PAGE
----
You know those times when your child does something—something s/he does on a regular basis—that drives you absolutely batty? You’re frustrated and angry for reasons that you yourself can’t even understand. You want to yell, throw something, run away, shut down. Maybe you actually do one or all of these things. You react in ways that you later question or regret, but in the moment you were overwhelmed by the need to let your child know how out of line s/he was? Want to know what’s really going on and how you can stop it from happening? Read on…
If you have found yourself acting or reacting in ways described in the first paragraph, you were probably acting from a place of fear, triggered by an unresolved issue from your own childhood. Most likely as a child you had an experience that left you feeling extremely overwhelmed, helpless, sad, terrified. Now that you are an adult, having never fully resolved the terror or grief you experienced as a child, seemingly unrelated experiences can unexpectedly re-elicit those feelings within you. As an unconscious process, we usually don’t realize that this is what is going on, thus projecting the feelings (through blame) on outside sources. Being triggered in this way takes away our ability to act rationally and calmly. It keeps us from being present in our relationships, causing us to act according to old patterns and wounds (typically unrelated to anything our child has done in the moment).
Fortunately, there is a way out. We can learn to heal ourselves in order to repair the relationship with our children in those moments. It starts with understanding and empathy towards ourselves. In his book, Parenting from the Inside Out, Daniel Siegel says, “If we pay attention to our own internal experiences when we are feeling upset by our children’s behavior we can begin to learn how our actions interfere with the loving relationship we want to have with our children. With resolution of our own issues comes greater choice and flexibility in how we respond to our children.” (Siegel, 28)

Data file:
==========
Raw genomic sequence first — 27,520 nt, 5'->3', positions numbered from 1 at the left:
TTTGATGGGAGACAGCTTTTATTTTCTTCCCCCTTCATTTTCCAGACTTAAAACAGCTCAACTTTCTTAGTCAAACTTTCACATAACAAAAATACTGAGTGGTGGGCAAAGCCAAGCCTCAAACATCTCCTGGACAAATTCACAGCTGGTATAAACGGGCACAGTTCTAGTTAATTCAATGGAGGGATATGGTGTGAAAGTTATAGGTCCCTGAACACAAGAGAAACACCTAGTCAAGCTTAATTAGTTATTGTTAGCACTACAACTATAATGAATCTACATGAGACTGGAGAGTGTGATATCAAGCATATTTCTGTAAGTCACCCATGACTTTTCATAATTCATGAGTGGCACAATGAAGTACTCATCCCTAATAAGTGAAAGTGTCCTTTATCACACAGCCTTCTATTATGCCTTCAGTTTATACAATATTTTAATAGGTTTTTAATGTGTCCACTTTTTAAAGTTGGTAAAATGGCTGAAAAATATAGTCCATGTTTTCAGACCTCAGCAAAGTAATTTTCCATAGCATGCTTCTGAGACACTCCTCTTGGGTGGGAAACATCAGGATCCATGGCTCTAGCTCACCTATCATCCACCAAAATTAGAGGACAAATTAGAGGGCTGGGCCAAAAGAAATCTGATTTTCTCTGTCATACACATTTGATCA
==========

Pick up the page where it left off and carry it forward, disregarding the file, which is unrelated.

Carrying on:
Try the following exercise and see what comes up for you. You may be surprised to realize that what is driving your reactions isn’t really related to your child’s behavior.
Take out a journal and start to reflect on an issue that is impairing your ability to connect flexibly with your child. Focus on the past, present and future aspects of this issue. Do the themes or general patterns come to mind from past interactions? Do the themes or patterns feel old? How old do they feel? What are the feelings associated with these experiences? Are there other times when you have experienced these feelings? Are there elements of your past that may contribute to them? How do these themes and emotions influence your sense of self and your connections with your child? How do they shape your anticipation of the future? (Adapted from Daniel Siegel, Parenting from the Inside Out)
Children are our greatest teachers, bringing us in touch with the deepest parts of ourselves. Through our relationships with children, we get to know our own inner child. If we are open to this experience, there is space for great healing and growth, fostering more close and connected relationships.
Remember that with awareness, acceptance, self-empathy, self-care, and doing your own “work”, you can heal your unresolved issues and develop a connection with your child that allows you to be present and authentic, responding from a place of openness and compassion towards your child and towards yourself.